Additional information:

    Not only was this the first VC of the war but it was the only one awarded through a recommendation from the enemy. Kaptain zur See Heye wrote to the Admiralty via the Red Cross praising the captain and crews gallantry.

    Lt-Cdr. Roope went down with his ship and has no known grave.

    CWGC :: Certificate :poppy:



    [​IMG]
    [​IMG]
    Portsmouth Naval Memorial
     
  3. Drew5233

    Drew5233 #FuturePilot 1940 Obsessive

    [​IMG]

    Bernard Armitage Warburton-Lee

    Rank: Captain

    Unit: HMS Hardy, Royal Navy

    Awarded: 2nd July 1940

    Nationality: British

    The citation in the London Gazette for 7th June, 1940, gives the following information:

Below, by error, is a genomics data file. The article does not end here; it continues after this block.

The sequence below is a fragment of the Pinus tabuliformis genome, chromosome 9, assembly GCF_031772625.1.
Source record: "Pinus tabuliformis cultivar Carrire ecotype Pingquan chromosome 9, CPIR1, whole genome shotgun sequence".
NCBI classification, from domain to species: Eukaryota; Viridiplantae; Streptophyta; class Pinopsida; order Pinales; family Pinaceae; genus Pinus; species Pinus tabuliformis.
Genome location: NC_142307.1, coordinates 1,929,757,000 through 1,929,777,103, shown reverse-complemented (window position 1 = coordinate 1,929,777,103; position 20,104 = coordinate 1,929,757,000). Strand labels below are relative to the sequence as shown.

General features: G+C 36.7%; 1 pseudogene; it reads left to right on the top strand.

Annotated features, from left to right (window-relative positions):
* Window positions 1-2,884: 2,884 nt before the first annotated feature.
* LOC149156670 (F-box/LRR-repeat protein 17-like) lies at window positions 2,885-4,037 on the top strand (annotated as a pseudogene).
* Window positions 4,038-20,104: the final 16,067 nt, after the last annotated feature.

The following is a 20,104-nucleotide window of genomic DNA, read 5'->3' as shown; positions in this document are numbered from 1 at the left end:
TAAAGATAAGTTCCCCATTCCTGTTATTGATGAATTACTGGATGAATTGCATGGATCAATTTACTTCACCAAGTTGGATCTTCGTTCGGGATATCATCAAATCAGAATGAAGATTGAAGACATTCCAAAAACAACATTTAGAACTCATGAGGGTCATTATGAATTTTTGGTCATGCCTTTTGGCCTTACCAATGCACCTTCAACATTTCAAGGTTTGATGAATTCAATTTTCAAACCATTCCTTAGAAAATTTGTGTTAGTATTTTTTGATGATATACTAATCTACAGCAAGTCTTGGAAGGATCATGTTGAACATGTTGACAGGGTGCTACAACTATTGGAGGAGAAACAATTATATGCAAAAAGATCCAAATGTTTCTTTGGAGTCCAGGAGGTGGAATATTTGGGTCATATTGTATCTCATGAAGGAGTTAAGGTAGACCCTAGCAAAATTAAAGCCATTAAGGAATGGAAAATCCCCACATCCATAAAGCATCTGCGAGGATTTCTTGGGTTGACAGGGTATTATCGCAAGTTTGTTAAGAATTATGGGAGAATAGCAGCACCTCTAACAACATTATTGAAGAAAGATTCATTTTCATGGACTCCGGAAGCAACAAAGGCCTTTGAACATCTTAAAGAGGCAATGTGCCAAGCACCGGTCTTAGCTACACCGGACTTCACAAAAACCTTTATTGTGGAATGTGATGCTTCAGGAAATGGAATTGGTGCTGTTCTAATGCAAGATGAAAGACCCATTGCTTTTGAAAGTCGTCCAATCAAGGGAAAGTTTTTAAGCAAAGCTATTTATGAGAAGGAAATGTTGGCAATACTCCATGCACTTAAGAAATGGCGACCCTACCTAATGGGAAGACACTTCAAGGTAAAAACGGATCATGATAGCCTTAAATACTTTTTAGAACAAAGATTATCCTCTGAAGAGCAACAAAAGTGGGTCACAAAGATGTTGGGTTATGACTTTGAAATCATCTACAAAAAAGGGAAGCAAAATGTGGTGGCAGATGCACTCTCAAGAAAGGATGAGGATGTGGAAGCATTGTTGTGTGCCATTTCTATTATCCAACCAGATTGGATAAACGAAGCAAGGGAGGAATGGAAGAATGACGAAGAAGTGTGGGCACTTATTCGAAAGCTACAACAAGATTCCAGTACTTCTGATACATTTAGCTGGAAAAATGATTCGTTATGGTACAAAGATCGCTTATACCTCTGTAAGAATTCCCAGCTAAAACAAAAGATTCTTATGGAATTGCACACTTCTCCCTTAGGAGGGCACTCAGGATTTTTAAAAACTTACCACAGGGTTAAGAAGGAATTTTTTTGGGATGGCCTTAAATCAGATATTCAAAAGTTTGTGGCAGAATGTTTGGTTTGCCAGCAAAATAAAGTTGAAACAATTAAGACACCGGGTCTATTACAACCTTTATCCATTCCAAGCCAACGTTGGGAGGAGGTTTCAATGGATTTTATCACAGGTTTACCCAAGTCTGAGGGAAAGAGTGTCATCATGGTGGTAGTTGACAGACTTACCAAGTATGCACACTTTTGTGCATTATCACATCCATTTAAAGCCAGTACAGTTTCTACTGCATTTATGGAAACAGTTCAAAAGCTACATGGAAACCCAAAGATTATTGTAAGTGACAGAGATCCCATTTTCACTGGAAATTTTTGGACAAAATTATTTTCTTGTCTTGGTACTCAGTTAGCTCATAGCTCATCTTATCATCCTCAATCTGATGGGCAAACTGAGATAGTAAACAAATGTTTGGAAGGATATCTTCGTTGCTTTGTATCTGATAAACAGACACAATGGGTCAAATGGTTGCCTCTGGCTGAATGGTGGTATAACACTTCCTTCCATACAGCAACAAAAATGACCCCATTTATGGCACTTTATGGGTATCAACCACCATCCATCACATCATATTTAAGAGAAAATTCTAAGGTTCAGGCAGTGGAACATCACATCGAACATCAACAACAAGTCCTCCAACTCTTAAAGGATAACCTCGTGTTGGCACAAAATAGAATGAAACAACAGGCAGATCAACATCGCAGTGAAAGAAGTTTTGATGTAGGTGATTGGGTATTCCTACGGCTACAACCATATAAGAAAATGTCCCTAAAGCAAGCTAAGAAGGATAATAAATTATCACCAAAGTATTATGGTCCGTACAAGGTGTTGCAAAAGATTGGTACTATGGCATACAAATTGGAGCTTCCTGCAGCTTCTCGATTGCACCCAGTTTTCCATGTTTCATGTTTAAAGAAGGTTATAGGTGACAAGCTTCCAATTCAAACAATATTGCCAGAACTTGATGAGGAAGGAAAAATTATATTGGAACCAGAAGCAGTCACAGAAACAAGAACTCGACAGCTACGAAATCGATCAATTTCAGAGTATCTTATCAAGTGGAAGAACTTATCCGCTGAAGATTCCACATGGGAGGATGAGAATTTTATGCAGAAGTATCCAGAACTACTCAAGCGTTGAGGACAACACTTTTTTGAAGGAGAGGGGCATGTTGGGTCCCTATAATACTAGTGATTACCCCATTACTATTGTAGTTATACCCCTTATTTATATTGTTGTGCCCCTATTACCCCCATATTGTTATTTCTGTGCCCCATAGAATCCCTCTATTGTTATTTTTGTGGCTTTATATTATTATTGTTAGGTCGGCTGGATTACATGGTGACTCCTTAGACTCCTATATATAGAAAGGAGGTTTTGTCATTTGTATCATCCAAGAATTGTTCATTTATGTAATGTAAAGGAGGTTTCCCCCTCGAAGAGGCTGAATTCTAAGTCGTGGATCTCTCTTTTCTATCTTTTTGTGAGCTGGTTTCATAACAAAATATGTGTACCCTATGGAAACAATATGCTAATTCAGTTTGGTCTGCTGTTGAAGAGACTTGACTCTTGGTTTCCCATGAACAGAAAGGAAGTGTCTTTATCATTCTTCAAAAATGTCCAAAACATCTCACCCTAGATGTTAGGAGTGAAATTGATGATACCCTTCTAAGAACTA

For gallantry, enterprise and daring in command of the Force engaged in the first Battle of Narvik, on the 10th of April, 1940. On being ordered to carry out an attack on Narvik, he learned from Tranoy that the enemy held the place in much greater force than had been thought. He signalled to the Admiralty that the enemy were reported to be holding Narvik in force, that six Destroyers and one Submarine were there, that the channel might be mined, and that he intended to attack at dawn, high water. The Admiralty replied that two Norwegian Coast Defence Ships might be in German hands that he alone could judge whether to attack and that whatever decision he made would have full support. Captain Warburton-Lee gave out the plan for his attack and led his Flotilla of five Destroyers up the Fjord in heavy snowstorms, arriving off Narvik just after daybreak. He took the enemy completely by surprise and made three successful attacks on warships and merchantmen in the harbour. The last attack was made only after anxious debate. On the Flotilla withdrawing, five enemy Destroyers of superior gun-power were encountered and engaged. The Captain was mortally wounded by a shell which hit "Hardy's" bridge. His last signal was "Continue to engage the enemy".